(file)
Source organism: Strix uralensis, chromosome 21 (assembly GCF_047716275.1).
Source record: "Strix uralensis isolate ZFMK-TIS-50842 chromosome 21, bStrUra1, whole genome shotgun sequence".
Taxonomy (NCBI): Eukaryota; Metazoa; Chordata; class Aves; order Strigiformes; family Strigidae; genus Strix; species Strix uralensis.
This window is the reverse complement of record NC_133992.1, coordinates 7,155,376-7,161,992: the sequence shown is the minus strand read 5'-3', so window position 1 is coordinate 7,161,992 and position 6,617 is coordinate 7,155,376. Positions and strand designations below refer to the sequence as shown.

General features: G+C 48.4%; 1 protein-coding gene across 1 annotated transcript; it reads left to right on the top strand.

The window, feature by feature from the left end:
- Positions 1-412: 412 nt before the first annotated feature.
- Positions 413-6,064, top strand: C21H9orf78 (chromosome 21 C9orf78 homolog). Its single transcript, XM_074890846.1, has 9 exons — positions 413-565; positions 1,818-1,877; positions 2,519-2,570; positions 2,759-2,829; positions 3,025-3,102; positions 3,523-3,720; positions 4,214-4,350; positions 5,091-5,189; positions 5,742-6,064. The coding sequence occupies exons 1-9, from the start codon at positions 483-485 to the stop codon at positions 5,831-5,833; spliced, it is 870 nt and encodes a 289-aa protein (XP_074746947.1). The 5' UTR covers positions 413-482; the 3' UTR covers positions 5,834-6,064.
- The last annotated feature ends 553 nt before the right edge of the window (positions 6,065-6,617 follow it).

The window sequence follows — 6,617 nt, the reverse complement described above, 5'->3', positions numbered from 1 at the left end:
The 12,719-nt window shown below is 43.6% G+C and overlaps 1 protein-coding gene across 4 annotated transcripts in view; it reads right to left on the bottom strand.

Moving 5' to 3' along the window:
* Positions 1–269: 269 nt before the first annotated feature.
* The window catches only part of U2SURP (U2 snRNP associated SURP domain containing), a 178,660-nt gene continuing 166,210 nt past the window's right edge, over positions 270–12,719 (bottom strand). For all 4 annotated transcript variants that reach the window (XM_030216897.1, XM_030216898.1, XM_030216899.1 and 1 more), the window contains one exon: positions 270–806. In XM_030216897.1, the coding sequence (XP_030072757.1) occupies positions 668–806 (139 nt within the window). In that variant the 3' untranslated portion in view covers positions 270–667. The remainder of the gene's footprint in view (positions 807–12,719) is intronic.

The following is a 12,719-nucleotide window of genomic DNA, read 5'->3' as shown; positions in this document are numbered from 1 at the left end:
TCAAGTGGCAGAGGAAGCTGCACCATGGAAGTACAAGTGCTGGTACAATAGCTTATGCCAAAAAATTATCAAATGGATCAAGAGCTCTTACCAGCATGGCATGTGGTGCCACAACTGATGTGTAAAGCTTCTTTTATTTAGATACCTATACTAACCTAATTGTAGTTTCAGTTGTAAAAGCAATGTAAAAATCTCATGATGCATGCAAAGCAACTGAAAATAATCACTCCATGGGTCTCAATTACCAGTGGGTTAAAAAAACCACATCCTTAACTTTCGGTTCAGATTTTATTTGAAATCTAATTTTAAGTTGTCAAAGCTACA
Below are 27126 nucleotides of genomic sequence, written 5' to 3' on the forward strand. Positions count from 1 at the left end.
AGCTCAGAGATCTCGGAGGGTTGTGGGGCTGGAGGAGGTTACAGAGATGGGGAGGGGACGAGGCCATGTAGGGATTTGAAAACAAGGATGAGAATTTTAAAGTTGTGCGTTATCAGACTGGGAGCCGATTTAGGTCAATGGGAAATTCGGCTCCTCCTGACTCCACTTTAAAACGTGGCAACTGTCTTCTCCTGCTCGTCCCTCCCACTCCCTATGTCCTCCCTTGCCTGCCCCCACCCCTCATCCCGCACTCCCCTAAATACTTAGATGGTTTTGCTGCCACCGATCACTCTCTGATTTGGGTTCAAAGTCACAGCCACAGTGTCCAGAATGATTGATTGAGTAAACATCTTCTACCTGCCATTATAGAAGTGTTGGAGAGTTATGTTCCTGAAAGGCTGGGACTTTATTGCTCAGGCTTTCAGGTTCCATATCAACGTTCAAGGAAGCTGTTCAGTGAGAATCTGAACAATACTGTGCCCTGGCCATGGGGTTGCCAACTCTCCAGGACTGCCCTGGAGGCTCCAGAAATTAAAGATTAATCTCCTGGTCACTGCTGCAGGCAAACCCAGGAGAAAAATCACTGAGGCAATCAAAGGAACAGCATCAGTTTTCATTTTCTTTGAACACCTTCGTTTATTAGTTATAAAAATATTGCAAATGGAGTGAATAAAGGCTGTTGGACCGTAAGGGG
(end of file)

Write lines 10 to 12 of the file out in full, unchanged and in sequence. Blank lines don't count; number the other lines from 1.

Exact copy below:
The window sequence follows — 6,617 nt, the reverse complement described above, 5'->3', positions numbered from 1 at the left end:
The 12,719-nt window shown below is 43.6% G+C and overlaps 1 protein-coding gene across 4 annotated transcripts in view; it reads right to left on the bottom strand.

Moving 5' to 3' along the window: